Playing poker:
  • Index
  • Draw poker rules
  • High-Low poker rules
  • Other info
  • Poker general
  • Stud poker rules

  • All Categories:

    Playing poker info

    Why poker is so popular

    Poker became the national card game of the United States because it so well suits the American temperament. It is a game for the individual. In it, the player is on his own, the master of his own fate.

    There are other reasons why Poker is such a timeless favourite. It fits any situation, whether it is a serious game among expert players or a hilarious game for the entertainment of family and friends who just want to have a good time. Almost any number of persons can play in the same game. Poker is an easy game to learn, and once learned is never forgotten. And the cost of the equipment is inconsiderable; there is no more economical form of recreation than card-playing.

    "Another good thing about Poker," wrote Ely Culbertson in a foreword to the book Fortune Poker by George S. Coffin, "is the many variations that have been grafted onto the original game. Variety is the spice of life. The use of wild cards and tricky rules increases a player's chance of holding a good hand, and everyone likes to hold good cards.

    "Nowadays you will find refined ladies (whose grandmothers would have shuddered at the very thought of `that rough, horrible game') playing Poker, enjoying it, and learning to their pleasure that they don't have to gamble to have a good time. "A real game of skill, despite myths to the contrary, never requires a gambling element; and though many people are surprised to learn it, Poker is a game of skill second to none."

    Public opinion polls have shown in recent years that Poker, despite the almost universal popularity it already enjoyed, has been growing in favour more rapidly than any other game. More persons are playing Poker, and are playing it more often, than ever before.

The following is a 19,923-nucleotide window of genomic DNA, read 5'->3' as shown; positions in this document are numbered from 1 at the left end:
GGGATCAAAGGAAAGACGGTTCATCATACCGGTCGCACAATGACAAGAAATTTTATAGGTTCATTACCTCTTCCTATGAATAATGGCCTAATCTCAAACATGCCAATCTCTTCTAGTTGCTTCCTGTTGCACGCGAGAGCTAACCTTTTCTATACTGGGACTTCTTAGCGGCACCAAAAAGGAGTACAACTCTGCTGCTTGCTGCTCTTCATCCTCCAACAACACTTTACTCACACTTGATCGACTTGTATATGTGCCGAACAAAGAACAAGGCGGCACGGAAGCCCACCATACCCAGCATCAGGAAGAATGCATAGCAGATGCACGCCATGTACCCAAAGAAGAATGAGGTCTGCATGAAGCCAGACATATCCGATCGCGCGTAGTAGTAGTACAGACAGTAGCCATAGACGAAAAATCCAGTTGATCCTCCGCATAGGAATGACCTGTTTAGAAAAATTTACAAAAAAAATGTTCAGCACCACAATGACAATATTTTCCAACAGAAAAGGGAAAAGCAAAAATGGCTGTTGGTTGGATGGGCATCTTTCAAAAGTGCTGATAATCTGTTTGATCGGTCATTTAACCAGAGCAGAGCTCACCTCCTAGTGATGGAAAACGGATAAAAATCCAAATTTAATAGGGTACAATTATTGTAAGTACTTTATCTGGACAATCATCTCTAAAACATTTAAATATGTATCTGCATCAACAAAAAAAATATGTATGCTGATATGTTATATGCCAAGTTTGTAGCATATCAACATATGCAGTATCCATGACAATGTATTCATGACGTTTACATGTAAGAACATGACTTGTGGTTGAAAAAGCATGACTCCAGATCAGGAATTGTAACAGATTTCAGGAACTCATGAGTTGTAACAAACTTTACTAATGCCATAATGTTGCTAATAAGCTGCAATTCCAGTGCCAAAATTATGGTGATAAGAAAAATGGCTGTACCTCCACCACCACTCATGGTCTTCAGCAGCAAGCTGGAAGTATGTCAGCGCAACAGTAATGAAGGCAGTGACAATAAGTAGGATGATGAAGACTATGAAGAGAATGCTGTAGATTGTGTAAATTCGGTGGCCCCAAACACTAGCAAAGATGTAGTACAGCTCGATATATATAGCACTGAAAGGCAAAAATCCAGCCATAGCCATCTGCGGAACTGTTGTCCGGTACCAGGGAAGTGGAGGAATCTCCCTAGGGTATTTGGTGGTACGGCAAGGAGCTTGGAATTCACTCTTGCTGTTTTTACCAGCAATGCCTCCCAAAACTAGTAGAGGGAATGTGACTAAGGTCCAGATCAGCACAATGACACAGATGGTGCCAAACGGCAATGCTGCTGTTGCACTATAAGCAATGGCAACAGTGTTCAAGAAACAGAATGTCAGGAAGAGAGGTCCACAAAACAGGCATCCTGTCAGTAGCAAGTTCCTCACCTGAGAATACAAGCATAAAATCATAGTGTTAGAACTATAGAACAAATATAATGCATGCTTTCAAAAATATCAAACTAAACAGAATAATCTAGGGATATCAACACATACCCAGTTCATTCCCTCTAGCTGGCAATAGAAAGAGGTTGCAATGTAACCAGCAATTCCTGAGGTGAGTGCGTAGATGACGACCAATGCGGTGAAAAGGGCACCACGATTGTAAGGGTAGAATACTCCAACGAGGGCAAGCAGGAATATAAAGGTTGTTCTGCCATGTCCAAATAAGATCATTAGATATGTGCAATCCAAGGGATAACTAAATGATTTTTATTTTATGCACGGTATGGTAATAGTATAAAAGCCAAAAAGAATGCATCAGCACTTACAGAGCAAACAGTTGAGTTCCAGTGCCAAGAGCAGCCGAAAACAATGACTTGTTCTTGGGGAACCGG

Every American should understand Poker. Nearly every American does understand Poker, or wants to. And it is part of the charm of Poker that it is so easy to understand.

    For beginners: How to learn poker

    While Poker is played in innumerable forms, it is really necessary to understand only two basic things:

    1. The values of the Poker hands.
    2. The principles of betting in Poker.

    A player who understands these can play without difficulty in any type of Poker game.

    Object of the game

    In Poker, everyone plays for himself (in fact, partnerships of any sort are strictly forbidden by the laws) and the object of each player is to win the pot. The pot is the accumulation of all bets made by all players in any one deal. Every chip a player puts in the pot means he bets so much that he has, or will have, the best Poker hand around the table. After the betting is over, the hands are shown (called the showdown) and the best Poker hand wins the pot.

    The poker hands

    A Poker hand consists of five cards. The value of a hand depends on whether it contains one of the following combinations:

    • Straight flush, the highest possible hand: all five cards of the same suit and in sequence, as the 6, 7, 8, 9 and 10 of diamonds. The highest-ranking straight flush is the A, Q, J and 10 of one suit, called a royal flush.
    • Four of a kind rank next under a straight flush; as, four aces, or four sixes. It does not matter what the fifth, unmatched card is.
    • A full house is three cards of one rank and two cards of another rank, as 8-8-8-4-4, and ranks next under four of a kind.